For ambitious designers and entrepreneurs, however, these limitations are seen as creative challenges. In fact, over the last three years, nearly 200,000 square meters of empty office space has been transformed into housing, clinics and hotels. The refurbishment has happened faster than expected and the trend now seems to be catching on with larger private developers. In 2012, architecture students working with Remøy at the Technische Universiteit Delft and the Rotterdam Veld Academie presented a plan with various scenarios for redeveloping an iconic 10,000-square-meter office building in the heart of downtown. The plan looked at investment and financing possibilities, as well as strategies for increasing the building’s long-term sustainability. Remøy is currently leading a studio for 60 architecture students looking at redeveloping a cluster of vacant buildings in the center of the city. They’re working closely with the municipality and other stakeholders, and hope to have a transformative effect on this area.

Last year, the Rotterdam Architecture Prize went to ZUS architecture firm for their reanimation of the Schieblock building and construction of the Luchtsingel. The Schieblock project took a massive office building from the brink of demolition and brought it back to life as one of the most popular creative spots in the city. Among other tenants, the Schieblock now hosts photographers, graphic designers and architects, as well as a shop with locally made wares, a café, debate space, beer garden and one of the largest green roofs in Rotterdam.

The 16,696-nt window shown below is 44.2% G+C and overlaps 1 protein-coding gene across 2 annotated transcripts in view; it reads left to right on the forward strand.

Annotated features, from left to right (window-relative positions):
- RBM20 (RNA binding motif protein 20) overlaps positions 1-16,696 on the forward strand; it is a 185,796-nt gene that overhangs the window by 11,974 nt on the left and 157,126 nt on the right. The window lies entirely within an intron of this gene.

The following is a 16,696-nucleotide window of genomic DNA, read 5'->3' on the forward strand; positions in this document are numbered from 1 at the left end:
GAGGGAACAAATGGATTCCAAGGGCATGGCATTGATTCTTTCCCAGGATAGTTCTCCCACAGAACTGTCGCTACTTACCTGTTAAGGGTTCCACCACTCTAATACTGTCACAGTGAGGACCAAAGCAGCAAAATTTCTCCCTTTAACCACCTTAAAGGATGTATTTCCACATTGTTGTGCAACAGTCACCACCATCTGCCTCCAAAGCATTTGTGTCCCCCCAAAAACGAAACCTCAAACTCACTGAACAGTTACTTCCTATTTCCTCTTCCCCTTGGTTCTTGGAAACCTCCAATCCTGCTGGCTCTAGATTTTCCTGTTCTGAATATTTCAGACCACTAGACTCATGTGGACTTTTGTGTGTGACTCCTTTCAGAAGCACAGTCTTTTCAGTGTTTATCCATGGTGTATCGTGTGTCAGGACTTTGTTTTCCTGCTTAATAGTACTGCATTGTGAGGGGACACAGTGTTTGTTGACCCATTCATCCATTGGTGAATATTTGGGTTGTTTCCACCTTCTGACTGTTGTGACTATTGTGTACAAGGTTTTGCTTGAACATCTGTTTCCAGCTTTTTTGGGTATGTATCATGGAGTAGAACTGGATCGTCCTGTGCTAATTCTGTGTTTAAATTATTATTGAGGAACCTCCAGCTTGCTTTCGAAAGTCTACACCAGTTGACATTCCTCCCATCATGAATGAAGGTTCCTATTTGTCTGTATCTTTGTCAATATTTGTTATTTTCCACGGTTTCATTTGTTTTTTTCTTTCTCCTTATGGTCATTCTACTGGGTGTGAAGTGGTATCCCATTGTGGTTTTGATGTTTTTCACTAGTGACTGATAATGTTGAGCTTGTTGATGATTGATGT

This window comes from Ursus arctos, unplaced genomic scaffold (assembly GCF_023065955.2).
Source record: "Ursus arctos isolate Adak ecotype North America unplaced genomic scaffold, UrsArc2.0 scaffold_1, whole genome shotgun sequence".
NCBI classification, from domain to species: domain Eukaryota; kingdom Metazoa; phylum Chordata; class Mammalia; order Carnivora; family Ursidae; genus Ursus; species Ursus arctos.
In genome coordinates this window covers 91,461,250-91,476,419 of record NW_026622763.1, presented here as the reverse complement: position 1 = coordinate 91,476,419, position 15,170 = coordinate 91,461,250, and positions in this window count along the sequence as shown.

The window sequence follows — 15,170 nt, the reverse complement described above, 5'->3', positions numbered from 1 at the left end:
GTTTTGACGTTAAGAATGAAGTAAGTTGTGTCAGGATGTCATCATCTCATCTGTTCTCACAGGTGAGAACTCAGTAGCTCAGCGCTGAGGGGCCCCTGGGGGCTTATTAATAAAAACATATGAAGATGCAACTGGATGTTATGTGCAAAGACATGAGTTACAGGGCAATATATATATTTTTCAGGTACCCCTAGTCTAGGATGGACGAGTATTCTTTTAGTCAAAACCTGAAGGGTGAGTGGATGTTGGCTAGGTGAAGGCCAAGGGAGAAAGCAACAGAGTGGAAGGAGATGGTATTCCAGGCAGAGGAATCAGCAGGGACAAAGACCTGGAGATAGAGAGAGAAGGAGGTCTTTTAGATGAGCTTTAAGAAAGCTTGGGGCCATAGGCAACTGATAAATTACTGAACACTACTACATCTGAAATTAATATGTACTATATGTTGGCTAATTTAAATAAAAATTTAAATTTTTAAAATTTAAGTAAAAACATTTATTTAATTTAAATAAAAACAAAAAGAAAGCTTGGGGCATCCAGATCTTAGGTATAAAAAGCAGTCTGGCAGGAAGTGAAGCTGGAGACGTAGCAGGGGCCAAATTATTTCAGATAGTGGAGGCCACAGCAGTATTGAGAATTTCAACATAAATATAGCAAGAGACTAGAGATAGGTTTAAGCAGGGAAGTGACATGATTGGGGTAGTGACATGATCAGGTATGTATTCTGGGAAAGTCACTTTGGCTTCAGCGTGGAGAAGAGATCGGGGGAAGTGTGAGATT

Until now, the city of Rotterdam hasn’t been keen on telling investors where to put their money. Like most cities, the local government doesn’t have jurisdiction over buildings it doesn’t own. There are small, “persuasive” programs, but no structural plan for creating tax incentives for redevelopment or adaptive reuse. Remøy calls this strategy “a good initiative, but not enough.” She cites a groundbreaking program in Melbourne, Australia that provides rebates for energy efficient retrofits: the 1,200 Buildings program has been so successful in part because the city of Melbourne facilitates the loan process between banks and owners for eligible projects. The model is the first of its kind and includes a shared-cost provision that allows both owners and tenants to benefit from energy discounts and other perks. Everyone wins.

Rotterdam is certainly not the only city still feeling the pinch nearly six years after the crisis began, but it may be one of the few cities with enough creative designers and ambitious entrepreneurs to build a new redevelopment model for empty real estate from the ground up. If that has to happen first in an ad-hoc way, so be it. But the municipal government can see that Rotterdammers are serious about making constructive use of their city. That’s good news, because according to Remøy’s latest research, the Netherlands’ office vacancy is projected to reach 25 percent in the next few years. The city government should make it easier and more financially appealing to adapt and re-use existing urban fabric before this temporary problem becomes permanent.